Effect of recombinant human growth hormone on catabolic hormones and free fatty acids following thermal injury

R. Y D Fleming, R. L. Rutan, F. Jahoor, R. E. Barrow, R. R. Wolfe, David Herndon

Research output: Contribution to journalArticle

58 Citations (Scopus)

Abstract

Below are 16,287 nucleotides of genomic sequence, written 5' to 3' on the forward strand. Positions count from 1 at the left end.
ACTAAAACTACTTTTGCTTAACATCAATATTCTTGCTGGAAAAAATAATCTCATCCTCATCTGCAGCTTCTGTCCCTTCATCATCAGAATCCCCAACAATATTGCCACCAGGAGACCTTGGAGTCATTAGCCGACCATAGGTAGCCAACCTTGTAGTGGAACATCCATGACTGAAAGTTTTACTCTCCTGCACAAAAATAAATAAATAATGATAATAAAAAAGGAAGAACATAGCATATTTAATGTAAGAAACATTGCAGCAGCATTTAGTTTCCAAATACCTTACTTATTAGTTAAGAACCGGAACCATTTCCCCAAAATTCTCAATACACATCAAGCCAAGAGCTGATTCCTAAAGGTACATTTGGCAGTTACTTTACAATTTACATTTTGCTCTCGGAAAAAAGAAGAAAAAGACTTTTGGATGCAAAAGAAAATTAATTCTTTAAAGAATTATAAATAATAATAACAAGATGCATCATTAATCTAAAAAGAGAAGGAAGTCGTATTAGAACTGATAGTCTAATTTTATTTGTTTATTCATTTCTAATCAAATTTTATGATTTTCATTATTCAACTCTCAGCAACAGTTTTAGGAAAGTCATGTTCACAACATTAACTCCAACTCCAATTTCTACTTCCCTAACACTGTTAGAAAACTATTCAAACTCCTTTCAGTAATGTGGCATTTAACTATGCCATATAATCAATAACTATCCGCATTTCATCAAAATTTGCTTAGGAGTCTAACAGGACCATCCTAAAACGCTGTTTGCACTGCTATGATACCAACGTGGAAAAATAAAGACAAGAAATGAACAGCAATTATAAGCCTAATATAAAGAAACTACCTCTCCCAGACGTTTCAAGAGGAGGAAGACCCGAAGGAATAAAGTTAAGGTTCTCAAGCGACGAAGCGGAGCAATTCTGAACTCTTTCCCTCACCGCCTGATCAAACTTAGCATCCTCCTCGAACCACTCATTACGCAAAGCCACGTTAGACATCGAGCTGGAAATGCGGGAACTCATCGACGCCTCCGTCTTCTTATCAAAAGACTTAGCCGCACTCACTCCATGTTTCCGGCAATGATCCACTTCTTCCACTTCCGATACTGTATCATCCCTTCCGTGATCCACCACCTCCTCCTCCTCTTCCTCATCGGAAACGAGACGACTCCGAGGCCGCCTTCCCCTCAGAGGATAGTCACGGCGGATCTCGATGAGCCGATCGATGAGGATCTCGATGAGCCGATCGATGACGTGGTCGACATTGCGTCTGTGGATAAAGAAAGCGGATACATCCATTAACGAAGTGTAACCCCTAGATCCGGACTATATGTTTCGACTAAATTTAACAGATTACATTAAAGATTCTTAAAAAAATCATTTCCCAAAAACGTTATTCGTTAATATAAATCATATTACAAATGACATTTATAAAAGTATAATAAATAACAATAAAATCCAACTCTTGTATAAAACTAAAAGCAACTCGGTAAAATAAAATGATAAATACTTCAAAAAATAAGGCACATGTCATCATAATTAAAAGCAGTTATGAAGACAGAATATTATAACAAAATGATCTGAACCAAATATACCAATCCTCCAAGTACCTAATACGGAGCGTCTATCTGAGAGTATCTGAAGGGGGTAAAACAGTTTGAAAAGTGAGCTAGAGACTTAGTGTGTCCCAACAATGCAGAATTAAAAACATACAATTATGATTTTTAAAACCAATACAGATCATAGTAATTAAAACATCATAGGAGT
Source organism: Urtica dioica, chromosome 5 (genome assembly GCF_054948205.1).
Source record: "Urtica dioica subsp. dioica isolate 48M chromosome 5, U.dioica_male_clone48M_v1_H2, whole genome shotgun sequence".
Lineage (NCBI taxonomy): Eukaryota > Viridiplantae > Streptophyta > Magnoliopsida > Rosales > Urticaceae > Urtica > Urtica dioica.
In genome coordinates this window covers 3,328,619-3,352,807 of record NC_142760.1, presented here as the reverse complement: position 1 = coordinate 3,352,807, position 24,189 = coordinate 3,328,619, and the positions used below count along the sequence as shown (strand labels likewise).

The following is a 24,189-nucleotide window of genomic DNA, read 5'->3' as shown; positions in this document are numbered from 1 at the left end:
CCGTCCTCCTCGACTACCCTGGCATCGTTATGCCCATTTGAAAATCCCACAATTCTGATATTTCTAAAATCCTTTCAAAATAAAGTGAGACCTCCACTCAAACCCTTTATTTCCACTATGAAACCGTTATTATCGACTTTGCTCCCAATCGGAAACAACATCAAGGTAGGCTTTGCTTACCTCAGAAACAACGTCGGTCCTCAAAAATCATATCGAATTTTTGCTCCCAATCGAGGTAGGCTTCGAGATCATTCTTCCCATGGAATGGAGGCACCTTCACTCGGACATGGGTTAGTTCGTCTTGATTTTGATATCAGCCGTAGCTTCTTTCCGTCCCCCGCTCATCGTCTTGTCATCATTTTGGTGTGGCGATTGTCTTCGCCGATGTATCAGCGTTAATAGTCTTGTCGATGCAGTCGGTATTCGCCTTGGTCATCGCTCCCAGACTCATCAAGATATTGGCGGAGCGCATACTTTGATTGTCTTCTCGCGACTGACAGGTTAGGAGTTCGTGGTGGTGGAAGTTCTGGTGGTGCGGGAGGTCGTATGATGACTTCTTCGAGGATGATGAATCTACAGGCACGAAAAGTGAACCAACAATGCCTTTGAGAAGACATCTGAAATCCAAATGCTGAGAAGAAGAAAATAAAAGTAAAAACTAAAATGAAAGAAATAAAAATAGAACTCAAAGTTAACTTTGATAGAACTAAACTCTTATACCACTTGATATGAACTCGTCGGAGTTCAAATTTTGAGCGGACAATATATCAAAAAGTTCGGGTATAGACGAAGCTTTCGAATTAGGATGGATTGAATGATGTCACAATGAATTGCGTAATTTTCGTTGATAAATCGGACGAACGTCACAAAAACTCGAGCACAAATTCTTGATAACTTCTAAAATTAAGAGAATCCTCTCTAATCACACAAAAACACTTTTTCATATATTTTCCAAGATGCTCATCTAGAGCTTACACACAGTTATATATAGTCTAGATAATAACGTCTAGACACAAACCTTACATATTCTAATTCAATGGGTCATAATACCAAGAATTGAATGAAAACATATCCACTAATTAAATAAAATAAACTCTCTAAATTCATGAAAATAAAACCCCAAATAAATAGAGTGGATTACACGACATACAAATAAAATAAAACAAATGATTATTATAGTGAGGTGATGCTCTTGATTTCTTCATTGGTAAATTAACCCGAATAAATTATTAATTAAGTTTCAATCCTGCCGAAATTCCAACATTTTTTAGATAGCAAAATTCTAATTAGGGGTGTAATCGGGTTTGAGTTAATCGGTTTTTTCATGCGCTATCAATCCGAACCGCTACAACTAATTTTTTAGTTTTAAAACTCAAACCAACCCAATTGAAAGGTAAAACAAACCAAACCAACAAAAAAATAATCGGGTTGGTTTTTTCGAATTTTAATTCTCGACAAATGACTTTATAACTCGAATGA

Severe burn injury elicits the release of catabolic hormones that contribute to negative nitrogen balance, protein wasting, and impaired wound healing. Previous studies have shown that burn patients receiving recombinant human growth hormone (rhGH) therapy have an increase in the rate of skin donor site healing and a shorter hospital stay. The mechanism by which rhGH exerts its effects, however, is not clearly understood. This study examines the effects of rhGH on circulating levels of catabolic hormones and nonesterified fatty acids in pediatric burn patients. Patients with >40% total body surface area burn were randomly assigned to receive placebo (n = 8) or 0.2 mg/kg/day rhGH (n = 6) throughout their hospitalization. All patients had early morning blood samples assessed for catecholamines (CAT), cortisol, insulin, glucagon, and free fatty acid (FFA) levels during a period of hypermetabolism. No differences could be demonstrated in age, burn size, postburn day of evaluation, resting energy expenditure per kilogram, respiratory rate, heart rate, respiratory quotient, serum cortisol, and serum glucose between placebo-and rhGH-treated patients. The rhGH-treated group did show a significant elevation (p < 0.05) in insulin-like growth factor-1 (55.9 ± 14.5 vs. 168 ± 23.7 mU/mL), total catecholamines (1,817 ± 177 vs. 1,117 ± 137 pg/mL), norepinephrine (1,257 ± 121 vs. 867 ± 113 pg/mL), epinephrine (385 ± 175 vs. 147 ± 36 pg/mL), insulin (32.8 ± 3.3 vs. 25.0 ± 3.0 mU/mL), glucagon (215 ± 18 vs. 158 ± 22 pg/mL), and free fatty acids (0.74 ± 0.01 vs. 0.59 ± 0.04 mEq/L) compared with the placebo group (data expressed as mean ± SE). Data indicate that insulin resistance and resultant hyperinsulinemia caused by rhGH therapy may lead to an increase in catecholamines, glucagon, and FFAs. The anabolic effects of rhGH, insulin, and IGF-1 appear to attenuate detrimental 'stress catabolism' and may be beneficial in the care of critical burn injuries.